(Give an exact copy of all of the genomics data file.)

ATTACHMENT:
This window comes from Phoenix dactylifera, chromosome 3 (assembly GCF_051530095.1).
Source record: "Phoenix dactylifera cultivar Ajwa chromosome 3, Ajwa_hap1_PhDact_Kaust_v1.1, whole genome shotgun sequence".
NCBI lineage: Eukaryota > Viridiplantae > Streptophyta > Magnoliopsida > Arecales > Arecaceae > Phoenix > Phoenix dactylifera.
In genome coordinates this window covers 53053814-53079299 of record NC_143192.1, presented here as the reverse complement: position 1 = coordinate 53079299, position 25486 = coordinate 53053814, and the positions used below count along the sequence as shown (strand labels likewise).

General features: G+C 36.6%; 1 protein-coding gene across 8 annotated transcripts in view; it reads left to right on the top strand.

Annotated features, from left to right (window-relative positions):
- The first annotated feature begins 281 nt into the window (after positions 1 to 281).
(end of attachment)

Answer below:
This window comes from Phoenix dactylifera, chromosome 3 (assembly GCF_051530095.1).
Source record: "Phoenix dactylifera cultivar Ajwa chromosome 3, Ajwa_hap1_PhDact_Kaust_v1.1, whole genome shotgun sequence".
NCBI lineage: Eukaryota > Viridiplantae > Streptophyta > Magnoliopsida > Arecales > Arecaceae > Phoenix > Phoenix dactylifera.
In genome coordinates this window covers 53053814-53079299 of record NC_143192.1, presented here as the reverse complement: position 1 = coordinate 53079299, position 25486 = coordinate 53053814, and the positions used below count along the sequence as shown (strand labels likewise).

General features: G+C 36.6%; 1 protein-coding gene across 8 annotated transcripts in view; it reads left to right on the top strand.

Annotated features, from left to right (window-relative positions):
- The first annotated feature begins 281 nt into the window (after positions 1 to 281).